Because this is a new Bond for a new era and that era was/is a PC one, we get a rather different Miss Moneypenny in Samantha Bond. The actress is perfectly fine in the role, but this Moneypenny doesn’t need to pine over 007, she already has a fella of her own. More to the point, The Samantha Bond version of Moneypenny is just a touch too scolding of 007, and even suggests he might be sexually harassing her. However, then she teasingly suggests he needs to make good on his promises. I don’t think the series had quite figured out what the late 90s version of Miss Moneypenny was going to be at this point. The Craig era 007 films, if they’ve gotten anything right, they’ve managed to get Miss Moneypenny right for the modern era. I think the lovely Naomie Harris is a much superior Moneypenny to Ms. Bond (and frankly she’s the best Moneypenny to date). Dame Judi Dench is unquestionably the best and most accomplished performer to have graced the role of M. However, this for me is once again an interpretation indicative of a franchise unsure of what they want the character to be in this era. Dench is terrific, but they haven’t quite gotten the balance right, her somewhat butch feminist take here is a tad too strident and heavy-handed, they’d give it a little more finesse and refinement in future episodes (She was especially good in “The World is Not Enough”). I think that part of the issue is that M’s dressing down of Bond as a ‘misogynist dinosaur’ is seemingly more of a damnation of the pre-Brosnan Bond actors rather than the Bond she’s actually talking to in the scene. Brosnan’s 007 isn’t that much of a pants man, really so she comes off as frankly a bit of a bitch. Desmond Llewellyn (AKA gadget master Q) always seemed to work well opposite Pierce Brosnan and indeed their first go-round here is great fun. There’s an especially funny bit in their scene where a guy gets stuck in a phone booth that you simply have to see for yourself. At one point, Brosnan even manages to make Llewellyn laugh, and I doubt it was scripted that way. Certainly no previous 007 made Llewellyn break out. Lovely stuff. American character actor Joe Don Baker makes up for his fatuous villain in “The Living Daylights” by playing CIA man Jack Wade here, he’s jolly good. He calls Bond alternately Jimmy, Jim, and Jimbo all within the space of about a minute. Funny, and Baker is clearly having a whale of a time. Alan Cumming is also fun as a shifty computer geek named Boris. Look out for a great bit with Robbie Coltrane, who like Baker’s Wade makes the first of multiple appearances here as hard-to-hate Russian criminal Zukovsky. He’s terrific, but the main reason the bit is great is because of an uncredited and Russian-accented Minnie Driver giving her one memorable performance as Zukovsky’s mistress. She belts out a horribly off-key Russian-accented version of ‘Stand By Your Man’. Brilliantly funny.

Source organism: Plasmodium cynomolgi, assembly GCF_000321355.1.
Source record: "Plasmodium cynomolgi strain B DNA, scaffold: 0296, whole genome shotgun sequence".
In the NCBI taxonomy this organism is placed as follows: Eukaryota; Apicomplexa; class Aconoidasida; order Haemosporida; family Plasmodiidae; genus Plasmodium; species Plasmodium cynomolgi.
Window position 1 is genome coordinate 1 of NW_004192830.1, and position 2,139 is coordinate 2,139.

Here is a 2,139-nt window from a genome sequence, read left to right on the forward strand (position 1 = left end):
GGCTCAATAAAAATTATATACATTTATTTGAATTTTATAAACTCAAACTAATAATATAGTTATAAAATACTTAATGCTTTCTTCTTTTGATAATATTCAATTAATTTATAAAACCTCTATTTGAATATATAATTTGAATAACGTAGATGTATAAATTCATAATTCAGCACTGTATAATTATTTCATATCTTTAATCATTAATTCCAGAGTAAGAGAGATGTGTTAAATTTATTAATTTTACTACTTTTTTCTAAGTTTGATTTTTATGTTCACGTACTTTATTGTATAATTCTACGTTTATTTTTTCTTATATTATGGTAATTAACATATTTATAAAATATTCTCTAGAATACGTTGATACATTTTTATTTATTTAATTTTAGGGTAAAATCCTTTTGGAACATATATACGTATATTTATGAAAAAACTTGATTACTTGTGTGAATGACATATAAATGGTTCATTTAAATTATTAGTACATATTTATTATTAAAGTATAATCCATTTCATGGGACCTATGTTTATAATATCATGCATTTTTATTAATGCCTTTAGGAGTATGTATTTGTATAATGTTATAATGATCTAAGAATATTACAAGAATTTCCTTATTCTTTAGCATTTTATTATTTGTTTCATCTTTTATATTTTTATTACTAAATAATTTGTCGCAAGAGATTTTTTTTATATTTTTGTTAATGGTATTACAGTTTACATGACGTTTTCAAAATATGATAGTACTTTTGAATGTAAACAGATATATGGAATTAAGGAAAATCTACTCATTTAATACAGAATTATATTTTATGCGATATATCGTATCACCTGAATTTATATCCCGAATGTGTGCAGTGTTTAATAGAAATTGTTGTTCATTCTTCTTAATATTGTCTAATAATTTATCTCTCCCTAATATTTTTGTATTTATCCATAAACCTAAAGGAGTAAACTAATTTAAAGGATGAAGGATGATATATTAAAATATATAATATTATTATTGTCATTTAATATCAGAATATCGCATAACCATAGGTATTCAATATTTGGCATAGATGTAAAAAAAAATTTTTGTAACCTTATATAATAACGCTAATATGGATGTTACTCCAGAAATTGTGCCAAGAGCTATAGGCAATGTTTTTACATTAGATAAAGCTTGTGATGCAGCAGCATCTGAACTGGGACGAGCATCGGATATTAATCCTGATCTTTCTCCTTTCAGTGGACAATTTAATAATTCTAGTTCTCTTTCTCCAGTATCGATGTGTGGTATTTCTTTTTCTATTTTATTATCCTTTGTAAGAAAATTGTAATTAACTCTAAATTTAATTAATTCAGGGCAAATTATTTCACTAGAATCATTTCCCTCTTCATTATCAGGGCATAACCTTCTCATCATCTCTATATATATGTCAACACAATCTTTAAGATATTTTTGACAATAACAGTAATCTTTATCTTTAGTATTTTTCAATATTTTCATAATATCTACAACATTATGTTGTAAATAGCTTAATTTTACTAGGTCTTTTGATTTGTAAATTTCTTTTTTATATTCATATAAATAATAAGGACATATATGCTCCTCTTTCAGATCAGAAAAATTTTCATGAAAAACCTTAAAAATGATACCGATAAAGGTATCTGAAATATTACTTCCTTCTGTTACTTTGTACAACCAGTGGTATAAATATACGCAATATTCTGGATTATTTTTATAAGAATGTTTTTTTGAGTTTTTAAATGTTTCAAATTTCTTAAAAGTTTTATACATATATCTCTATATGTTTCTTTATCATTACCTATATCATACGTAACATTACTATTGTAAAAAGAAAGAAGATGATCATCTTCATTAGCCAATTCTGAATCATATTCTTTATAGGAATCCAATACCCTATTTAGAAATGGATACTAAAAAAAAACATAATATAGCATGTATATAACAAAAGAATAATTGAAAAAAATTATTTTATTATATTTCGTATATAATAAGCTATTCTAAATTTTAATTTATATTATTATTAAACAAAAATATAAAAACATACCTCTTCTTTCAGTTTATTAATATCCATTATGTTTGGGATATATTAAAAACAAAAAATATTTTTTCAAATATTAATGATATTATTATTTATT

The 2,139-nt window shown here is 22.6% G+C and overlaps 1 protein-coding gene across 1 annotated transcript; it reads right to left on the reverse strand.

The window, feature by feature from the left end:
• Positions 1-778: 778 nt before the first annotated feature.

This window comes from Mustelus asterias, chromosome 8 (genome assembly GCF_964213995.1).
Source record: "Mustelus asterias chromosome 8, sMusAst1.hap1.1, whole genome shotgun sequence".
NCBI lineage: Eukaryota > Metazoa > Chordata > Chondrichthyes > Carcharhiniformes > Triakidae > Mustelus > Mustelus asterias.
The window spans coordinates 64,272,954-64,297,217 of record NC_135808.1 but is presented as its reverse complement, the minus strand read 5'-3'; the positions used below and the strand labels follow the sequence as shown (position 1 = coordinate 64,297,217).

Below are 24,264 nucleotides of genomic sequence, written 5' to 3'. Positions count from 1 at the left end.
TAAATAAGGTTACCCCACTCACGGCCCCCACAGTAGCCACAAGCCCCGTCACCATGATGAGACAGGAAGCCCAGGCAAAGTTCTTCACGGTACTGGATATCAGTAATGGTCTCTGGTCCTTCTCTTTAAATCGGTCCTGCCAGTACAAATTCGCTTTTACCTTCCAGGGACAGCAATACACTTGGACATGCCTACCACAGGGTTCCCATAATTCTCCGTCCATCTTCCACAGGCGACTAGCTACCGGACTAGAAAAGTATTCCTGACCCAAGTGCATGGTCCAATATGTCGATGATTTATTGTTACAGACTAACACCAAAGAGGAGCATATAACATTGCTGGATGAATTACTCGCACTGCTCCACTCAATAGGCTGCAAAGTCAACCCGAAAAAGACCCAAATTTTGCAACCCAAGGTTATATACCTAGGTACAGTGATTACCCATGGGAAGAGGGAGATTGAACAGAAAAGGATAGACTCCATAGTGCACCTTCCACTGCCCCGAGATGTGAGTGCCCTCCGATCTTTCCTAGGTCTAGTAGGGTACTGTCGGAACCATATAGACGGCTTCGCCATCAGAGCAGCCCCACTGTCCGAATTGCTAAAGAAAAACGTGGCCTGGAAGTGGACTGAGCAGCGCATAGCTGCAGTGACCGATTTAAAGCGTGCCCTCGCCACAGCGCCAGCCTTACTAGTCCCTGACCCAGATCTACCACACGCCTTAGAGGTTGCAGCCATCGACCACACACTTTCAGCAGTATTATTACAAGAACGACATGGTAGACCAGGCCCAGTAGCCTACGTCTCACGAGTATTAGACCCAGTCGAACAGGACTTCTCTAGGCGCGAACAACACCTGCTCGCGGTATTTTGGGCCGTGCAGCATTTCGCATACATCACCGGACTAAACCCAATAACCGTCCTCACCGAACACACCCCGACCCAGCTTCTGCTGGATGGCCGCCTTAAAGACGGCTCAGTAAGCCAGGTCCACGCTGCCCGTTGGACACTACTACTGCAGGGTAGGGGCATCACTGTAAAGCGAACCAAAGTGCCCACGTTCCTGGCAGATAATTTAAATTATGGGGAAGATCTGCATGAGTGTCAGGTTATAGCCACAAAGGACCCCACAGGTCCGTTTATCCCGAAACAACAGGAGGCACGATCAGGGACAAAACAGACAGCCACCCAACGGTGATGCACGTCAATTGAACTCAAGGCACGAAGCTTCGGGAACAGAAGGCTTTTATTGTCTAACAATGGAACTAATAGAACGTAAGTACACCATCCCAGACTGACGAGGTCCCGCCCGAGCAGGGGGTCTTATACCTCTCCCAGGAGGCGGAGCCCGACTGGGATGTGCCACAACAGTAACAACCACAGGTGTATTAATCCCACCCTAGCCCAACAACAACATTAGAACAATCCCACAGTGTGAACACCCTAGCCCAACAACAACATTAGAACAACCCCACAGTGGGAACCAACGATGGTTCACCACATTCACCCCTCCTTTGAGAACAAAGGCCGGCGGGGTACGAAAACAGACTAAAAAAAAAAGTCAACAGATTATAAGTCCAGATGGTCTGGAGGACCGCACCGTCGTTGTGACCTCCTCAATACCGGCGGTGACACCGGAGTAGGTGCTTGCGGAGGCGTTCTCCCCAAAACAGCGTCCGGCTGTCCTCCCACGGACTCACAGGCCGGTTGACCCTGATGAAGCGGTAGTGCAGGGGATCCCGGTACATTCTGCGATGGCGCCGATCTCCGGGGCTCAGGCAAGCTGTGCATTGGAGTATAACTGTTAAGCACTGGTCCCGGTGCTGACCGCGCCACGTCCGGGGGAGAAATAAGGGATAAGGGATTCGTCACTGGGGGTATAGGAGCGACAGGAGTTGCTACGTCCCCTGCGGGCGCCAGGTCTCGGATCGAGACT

As I said earlier, if you like a lot of action in your Bond film, you’ll get plenty of that in this film. Machine guns in particular are a frequent presence here. More importantly, Bond drives a tank at one point. A fucking tank, so take that every other Bond movie. It’s the best thing in the entire film, and being that it’s the one scene in the film not scored by Serra himself but someone else, it’s also the scene with the best incorporation of the familiar James Bond theme. There’s no guitar in it, but I’ll take what I can get.